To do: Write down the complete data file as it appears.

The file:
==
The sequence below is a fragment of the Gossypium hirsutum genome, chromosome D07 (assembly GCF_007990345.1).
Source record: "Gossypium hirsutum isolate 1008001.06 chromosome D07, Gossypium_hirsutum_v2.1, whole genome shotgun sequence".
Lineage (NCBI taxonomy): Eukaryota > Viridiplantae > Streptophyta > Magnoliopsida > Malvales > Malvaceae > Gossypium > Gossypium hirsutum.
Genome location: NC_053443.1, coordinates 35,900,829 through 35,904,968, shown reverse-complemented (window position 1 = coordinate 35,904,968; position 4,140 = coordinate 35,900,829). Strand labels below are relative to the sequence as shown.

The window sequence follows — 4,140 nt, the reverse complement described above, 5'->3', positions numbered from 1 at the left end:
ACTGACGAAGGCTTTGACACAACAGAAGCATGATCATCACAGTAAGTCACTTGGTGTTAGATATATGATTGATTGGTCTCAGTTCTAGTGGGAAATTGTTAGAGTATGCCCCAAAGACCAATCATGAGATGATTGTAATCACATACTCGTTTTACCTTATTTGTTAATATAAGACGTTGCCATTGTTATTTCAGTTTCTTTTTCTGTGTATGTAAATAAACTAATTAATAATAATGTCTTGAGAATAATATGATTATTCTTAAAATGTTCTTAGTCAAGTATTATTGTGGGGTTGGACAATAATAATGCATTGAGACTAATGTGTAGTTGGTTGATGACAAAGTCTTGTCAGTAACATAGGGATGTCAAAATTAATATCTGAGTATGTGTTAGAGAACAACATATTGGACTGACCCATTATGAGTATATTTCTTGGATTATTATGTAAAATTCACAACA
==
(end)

The sequence below is a fragment of the Gossypium hirsutum genome, chromosome D07 (assembly GCF_007990345.1).
Source record: "Gossypium hirsutum isolate 1008001.06 chromosome D07, Gossypium_hirsutum_v2.1, whole genome shotgun sequence".
Lineage (NCBI taxonomy): Eukaryota > Viridiplantae > Streptophyta > Magnoliopsida > Malvales > Malvaceae > Gossypium > Gossypium hirsutum.
Genome location: NC_053443.1, coordinates 35,900,829 through 35,904,968, shown reverse-complemented (window position 1 = coordinate 35,904,968; position 4,140 = coordinate 35,900,829). Strand labels below are relative to the sequence as shown.

The window sequence follows — 4,140 nt, the reverse complement described above, 5'->3', positions numbered from 1 at the left end:
ACTGACGAAGGCTTTGACACAACAGAAGCATGATCATCACAGTAAGTCACTTGGTGTTAGATATATGATTGATTGGTCTCAGTTCTAGTGGGAAATTGTTAGAGTATGCCCCAAAGACCAATCATGAGATGATTGTAATCACATACTCGTTTTACCTTATTTGTTAATATAAGACGTTGCCATTGTTATTTCAGTTTCTTTTTCTGTGTATGTAAATAAACTAATTAATAATAATGTCTTGAGAATAATATGATTATTCTTAAAATGTTCTTAGTCAAGTATTATTGTGGGGTTGGACAATAATAATGCATTGAGACTAATGTGTAGTTGGTTGATGACAAAGTCTTGTCAGTAACATAGGGATGTCAAAATTAATATCTGAGTATGTGTTAGAGAACAACATATTGGACTGACCCATTATGAGTATATTTCTTGGATTATTATGTAAAATTCACAACA